What went wrong: The team the Mariners broke camp with in April after a strong Spring Training never seemed to get off on the right foot. Gutierrez lasted just three weeks before going on the disabled list with a string of issues that wiped out most of his season, Morse got off to a torrid start but then fell off dramatically after the opening month and wound up being traded in August, Ryan and Ackley both hit around .200 for the first few months before losing their jobs and Montero didn't hit or defend well and was sent to the Minors and eventually suspended in the Biogenesis case. … The back end of the rotation struggled much of the year as veterans Joe Saunders, Aaron Harang and Jeremy Bonderman were inconsistent and injuries to youngsters Danny Hultzen and Ramirez limited or eliminated their ability to step in. … The bullpen didn't live up to expectations as Wilhelmsen struggled and lost his closer's job, Stephen Pryor got hurt and missed almost the entire season and hard-throwing Carter Capps couldn't find much consistency.
Biggest surprise: Farquhar began the season in Tacoma and was largely an unknown reliever obtained in the Ichiro Suzuki trade in July 2012. But the 5-foot-9 right-hander wound up as the Mariners closer by midseason after getting an early promotion to the bullpen and then showing such promise that he was called on to replace Wilhelmsen in early July. Despite only three games of Major League experience before this year, the 25-year-old proved to be poised and potent and was impressively consistent in save situations the final three months.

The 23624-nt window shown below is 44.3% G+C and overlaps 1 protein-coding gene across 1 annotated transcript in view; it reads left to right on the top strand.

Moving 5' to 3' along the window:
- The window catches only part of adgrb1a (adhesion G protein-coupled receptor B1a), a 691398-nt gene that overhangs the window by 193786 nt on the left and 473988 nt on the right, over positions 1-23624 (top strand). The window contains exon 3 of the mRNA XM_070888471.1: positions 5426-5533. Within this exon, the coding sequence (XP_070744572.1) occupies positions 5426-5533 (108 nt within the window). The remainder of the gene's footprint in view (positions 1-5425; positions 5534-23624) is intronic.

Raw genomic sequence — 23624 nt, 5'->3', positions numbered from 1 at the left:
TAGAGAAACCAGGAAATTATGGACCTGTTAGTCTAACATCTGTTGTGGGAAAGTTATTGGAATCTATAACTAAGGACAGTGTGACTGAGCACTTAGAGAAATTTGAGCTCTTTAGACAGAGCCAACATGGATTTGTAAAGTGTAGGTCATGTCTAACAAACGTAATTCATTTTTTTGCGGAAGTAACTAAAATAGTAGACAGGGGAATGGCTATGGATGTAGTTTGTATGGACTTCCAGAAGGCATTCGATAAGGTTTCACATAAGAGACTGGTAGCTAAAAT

Hitter of the year: The Mariners traded for Morales to add a veteran bat in the middle of their lineup and the 30-year-old designated hitter delivered with a strong season at the plate. Morales led the team in batting average and RBIs and was a consistent producer with runners in scoring position.
Pitcher of the year: Iwakuma established himself not only as a valuable starter in his first full year in the Mariners rotation, but as an All-Star hurler and one of the premier right-handers in the AL. It's not easy to outshine Hernandez, but Iwakuma had superior numbers and stayed healthy and consistent through the entire campaign.
Rookie of the year: Miller stood out among a strong crop of first-year players as he stepped into the lineup in late June and provided an offensive spark as a leadoff hitter who could run, take the extra base and provide some occasional pop as he did with three two-homer games. While many of the rookies endured expected highs and lows, Miller remained pretty steady throughout his initial campaign and showed natural leadership at the critical middle-infield position.